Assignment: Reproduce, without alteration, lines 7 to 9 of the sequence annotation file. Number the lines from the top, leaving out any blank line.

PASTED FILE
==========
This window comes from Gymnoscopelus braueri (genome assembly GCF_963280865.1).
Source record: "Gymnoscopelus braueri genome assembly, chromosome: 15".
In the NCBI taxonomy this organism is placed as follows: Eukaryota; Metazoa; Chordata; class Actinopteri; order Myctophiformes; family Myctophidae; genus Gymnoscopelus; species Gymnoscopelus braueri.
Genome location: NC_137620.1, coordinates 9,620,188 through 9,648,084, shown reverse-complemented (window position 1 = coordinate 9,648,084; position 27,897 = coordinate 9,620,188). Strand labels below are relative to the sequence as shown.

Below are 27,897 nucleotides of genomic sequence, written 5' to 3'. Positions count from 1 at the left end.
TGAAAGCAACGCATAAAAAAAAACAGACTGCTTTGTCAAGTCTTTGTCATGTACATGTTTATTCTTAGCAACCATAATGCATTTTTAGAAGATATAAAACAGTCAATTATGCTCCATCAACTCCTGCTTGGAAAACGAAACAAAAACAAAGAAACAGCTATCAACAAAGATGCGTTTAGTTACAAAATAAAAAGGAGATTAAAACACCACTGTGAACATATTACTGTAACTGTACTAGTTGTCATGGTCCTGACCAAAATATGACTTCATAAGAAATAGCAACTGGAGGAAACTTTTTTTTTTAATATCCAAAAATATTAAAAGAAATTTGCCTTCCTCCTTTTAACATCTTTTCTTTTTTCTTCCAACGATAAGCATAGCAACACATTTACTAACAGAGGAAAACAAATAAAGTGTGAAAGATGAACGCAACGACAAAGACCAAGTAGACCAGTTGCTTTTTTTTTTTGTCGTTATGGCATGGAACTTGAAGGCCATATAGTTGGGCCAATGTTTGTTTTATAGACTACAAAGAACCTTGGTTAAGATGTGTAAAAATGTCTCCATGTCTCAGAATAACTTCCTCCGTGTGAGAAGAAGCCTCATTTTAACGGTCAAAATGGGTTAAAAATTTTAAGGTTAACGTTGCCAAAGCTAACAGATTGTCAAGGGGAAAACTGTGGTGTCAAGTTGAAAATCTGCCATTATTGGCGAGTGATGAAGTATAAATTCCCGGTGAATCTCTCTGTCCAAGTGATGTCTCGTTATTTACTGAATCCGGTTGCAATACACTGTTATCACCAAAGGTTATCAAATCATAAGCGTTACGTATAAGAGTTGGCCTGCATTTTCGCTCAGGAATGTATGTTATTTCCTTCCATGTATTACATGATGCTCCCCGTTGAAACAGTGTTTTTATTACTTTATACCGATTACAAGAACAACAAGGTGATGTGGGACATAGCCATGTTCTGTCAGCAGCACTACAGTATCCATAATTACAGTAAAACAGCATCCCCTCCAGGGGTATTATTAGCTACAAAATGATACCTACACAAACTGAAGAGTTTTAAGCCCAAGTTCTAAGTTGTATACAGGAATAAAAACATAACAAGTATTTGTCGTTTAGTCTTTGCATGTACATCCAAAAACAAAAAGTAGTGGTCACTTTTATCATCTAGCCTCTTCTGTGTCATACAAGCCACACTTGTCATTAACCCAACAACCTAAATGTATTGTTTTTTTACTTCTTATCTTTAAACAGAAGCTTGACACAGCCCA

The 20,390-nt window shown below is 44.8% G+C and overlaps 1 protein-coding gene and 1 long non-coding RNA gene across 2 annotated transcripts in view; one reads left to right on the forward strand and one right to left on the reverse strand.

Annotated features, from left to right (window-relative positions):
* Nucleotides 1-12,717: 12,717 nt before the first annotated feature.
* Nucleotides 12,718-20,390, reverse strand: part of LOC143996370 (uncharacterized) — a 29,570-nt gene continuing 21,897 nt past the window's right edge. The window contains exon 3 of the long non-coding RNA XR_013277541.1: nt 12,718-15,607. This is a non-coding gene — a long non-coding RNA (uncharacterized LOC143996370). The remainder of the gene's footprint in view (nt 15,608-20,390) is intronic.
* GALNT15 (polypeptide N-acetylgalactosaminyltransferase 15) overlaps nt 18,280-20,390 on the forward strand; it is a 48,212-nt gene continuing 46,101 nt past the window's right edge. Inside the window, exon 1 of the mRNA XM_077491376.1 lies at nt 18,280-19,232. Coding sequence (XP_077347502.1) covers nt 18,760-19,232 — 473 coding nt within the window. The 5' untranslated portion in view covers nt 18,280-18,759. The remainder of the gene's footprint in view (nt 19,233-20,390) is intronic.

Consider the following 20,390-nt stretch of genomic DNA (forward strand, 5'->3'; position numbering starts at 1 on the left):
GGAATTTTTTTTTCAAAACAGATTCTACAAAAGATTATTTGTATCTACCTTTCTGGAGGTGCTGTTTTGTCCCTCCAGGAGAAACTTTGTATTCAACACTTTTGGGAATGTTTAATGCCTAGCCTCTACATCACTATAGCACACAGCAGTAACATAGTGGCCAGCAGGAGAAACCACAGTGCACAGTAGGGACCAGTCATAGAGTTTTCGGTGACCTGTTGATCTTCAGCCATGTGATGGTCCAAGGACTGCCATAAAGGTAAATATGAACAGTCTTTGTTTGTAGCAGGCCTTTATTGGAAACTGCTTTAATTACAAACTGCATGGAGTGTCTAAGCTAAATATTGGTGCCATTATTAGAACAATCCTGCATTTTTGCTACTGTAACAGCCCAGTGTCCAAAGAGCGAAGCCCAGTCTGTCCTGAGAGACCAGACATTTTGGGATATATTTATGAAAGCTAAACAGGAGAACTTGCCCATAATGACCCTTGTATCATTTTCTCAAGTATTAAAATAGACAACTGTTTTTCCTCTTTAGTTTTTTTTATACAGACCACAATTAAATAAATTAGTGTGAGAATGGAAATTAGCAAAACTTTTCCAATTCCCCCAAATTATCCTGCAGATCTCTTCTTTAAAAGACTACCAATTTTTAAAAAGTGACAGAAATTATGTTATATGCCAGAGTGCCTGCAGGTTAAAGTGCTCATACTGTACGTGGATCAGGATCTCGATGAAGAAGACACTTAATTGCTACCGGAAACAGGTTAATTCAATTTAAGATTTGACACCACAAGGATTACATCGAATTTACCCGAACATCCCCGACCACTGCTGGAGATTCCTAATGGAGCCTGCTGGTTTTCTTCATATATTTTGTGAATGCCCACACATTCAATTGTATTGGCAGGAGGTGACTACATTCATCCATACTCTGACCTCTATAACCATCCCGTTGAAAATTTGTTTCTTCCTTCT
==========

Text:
The 20,390-nt window shown below is 44.8% G+C and overlaps 1 protein-coding gene and 1 long non-coding RNA gene across 2 annotated transcripts in view; one reads left to right on the forward strand and one right to left on the reverse strand.

Annotated features, from left to right (window-relative positions):
* Nucleotides 1-12,717: 12,717 nt before the first annotated feature.